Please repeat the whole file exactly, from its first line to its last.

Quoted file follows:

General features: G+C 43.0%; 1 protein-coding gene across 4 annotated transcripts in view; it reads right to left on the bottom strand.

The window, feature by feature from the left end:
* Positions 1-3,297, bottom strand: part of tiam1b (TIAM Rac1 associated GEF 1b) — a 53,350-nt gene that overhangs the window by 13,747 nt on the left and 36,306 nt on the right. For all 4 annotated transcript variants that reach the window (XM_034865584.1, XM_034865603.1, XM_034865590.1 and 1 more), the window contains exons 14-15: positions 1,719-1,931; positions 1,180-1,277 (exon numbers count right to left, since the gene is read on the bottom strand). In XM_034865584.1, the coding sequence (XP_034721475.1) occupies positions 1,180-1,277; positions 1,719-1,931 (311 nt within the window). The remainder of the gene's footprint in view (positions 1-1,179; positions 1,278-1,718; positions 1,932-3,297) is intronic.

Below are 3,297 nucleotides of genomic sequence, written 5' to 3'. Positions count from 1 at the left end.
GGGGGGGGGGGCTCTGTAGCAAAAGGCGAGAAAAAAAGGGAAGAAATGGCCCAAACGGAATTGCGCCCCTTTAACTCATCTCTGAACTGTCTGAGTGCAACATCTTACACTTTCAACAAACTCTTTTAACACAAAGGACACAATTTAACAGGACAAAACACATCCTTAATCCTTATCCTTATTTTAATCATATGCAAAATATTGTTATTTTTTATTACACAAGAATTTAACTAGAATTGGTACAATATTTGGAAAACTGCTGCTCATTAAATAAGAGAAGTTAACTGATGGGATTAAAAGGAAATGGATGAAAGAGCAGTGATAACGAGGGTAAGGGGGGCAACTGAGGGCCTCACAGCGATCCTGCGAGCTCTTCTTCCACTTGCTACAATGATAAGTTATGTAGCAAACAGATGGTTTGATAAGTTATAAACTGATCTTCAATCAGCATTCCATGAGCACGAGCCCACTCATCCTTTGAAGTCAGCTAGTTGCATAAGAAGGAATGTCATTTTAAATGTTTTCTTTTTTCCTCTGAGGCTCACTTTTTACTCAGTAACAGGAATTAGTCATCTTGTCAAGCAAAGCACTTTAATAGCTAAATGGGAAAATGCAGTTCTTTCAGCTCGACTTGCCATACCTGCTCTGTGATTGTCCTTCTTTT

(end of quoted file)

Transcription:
General features: G+C 43.0%; 1 protein-coding gene across 4 annotated transcripts in view; it reads right to left on the bottom strand.

The window, feature by feature from the left end:
* Positions 1-3,297, bottom strand: part of tiam1b (TIAM Rac1 associated GEF 1b) — a 53,350-nt gene that overhangs the window by 13,747 nt on the left and 36,306 nt on the right. For all 4 annotated transcript variants that reach the window (XM_034865584.1, XM_034865603.1, XM_034865590.1 and 1 more), the window contains exons 14-15: positions 1,719-1,931; positions 1,180-1,277 (exon numbers count right to left, since the gene is read on the bottom strand). In XM_034865584.1, the coding sequence (XP_034721475.1) occupies positions 1,180-1,277; positions 1,719-1,931 (311 nt within the window). The remainder of the gene's footprint in view (positions 1-1,179; positions 1,278-1,718; positions 1,932-3,297) is intronic.

Below are 3,297 nucleotides of genomic sequence, written 5' to 3'. Positions count from 1 at the left end.
GGGGGGGGGGGCTCTGTAGCAAAAGGCGAGAAAAAAAGGGAAGAAATGGCCCAAACGGAATTGCGCCCCTTTAACTCATCTCTGAACTGTCTGAGTGCAACATCTTACACTTTCAACAAACTCTTTTAACACAAAGGACACAATTTAACAGGACAAAACACATCCTTAATCCTTATCCTTATTTTAATCATATGCAAAATATTGTTATTTTTTATTACACAAGAATTTAACTAGAATTGGTACAATATTTGGAAAACTGCTGCTCATTAAATAAGAGAAGTTAACTGATGGGATTAAAAGGAAATGGATGAAAGAGCAGTGATAACGAGGGTAAGGGGGGCAACTGAGGGCCTCACAGCGATCCTGCGAGCTCTTCTTCCACTTGCTACAATGATAAGTTATGTAGCAAACAGATGGTTTGATAAGTTATAAACTGATCTTCAATCAGCATTCCATGAGCACGAGCCCACTCATCCTTTGAAGTCAGCTAGTTGCATAAGAAGGAATGTCATTTTAAATGTTTTCTTTTTTCCTCTGAGGCTCACTTTTTACTCAGTAACAGGAATTAGTCATCTTGTCAAGCAAAGCACTTTAATAGCTAAATGGGAAAATGCAGTTCTTTCAGCTCGACTTGCCATACCTGCTCTGTGATTGTCCTTCTTTT